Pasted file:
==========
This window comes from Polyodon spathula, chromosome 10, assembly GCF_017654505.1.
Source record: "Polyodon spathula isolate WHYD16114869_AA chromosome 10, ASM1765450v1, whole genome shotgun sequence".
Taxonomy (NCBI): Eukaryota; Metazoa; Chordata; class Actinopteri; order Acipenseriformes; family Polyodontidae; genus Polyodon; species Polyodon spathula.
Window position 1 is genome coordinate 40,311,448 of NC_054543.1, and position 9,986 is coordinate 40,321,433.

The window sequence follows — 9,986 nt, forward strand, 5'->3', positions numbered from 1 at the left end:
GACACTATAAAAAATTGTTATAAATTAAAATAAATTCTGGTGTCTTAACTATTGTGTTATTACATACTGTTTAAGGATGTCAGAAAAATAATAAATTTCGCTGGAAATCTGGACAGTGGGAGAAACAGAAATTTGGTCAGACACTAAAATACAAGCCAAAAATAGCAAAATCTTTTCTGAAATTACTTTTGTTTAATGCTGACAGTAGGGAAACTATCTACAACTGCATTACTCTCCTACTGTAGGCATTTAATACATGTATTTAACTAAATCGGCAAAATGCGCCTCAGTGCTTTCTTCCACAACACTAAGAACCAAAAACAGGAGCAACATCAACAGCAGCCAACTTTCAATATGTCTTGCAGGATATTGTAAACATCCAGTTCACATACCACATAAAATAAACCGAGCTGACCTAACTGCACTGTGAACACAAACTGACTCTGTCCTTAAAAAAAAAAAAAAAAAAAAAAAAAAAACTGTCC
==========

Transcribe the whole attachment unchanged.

This window comes from Polyodon spathula, chromosome 10, assembly GCF_017654505.1.
Source record: "Polyodon spathula isolate WHYD16114869_AA chromosome 10, ASM1765450v1, whole genome shotgun sequence".
Taxonomy (NCBI): Eukaryota; Metazoa; Chordata; class Actinopteri; order Acipenseriformes; family Polyodontidae; genus Polyodon; species Polyodon spathula.
Window position 1 is genome coordinate 40,311,448 of NC_054543.1, and position 9,986 is coordinate 40,321,433.

The window sequence follows — 9,986 nt, forward strand, 5'->3', positions numbered from 1 at the left end:
GACACTATAAAAAATTGTTATAAATTAAAATAAATTCTGGTGTCTTAACTATTGTGTTATTACATACTGTTTAAGGATGTCAGAAAAATAATAAATTTCGCTGGAAATCTGGACAGTGGGAGAAACAGAAATTTGGTCAGACACTAAAATACAAGCCAAAAATAGCAAAATCTTTTCTGAAATTACTTTTGTTTAATGCTGACAGTAGGGAAACTATCTACAACTGCATTACTCTCCTACTGTAGGCATTTAATACATGTATTTAACTAAATCGGCAAAATGCGCCTCAGTGCTTTCTTCCACAACACTAAGAACCAAAAACAGGAGCAACATCAACAGCAGCCAACTTTCAATATGTCTTGCAGGATATTGTAAACATCCAGTTCACATACCACATAAAATAAACCGAGCTGACCTAACTGCACTGTGAACACAAACTGACTCTGTCCTTAAAAAAAAAAAAAAAAAAAAAAAAAAAACTGTCC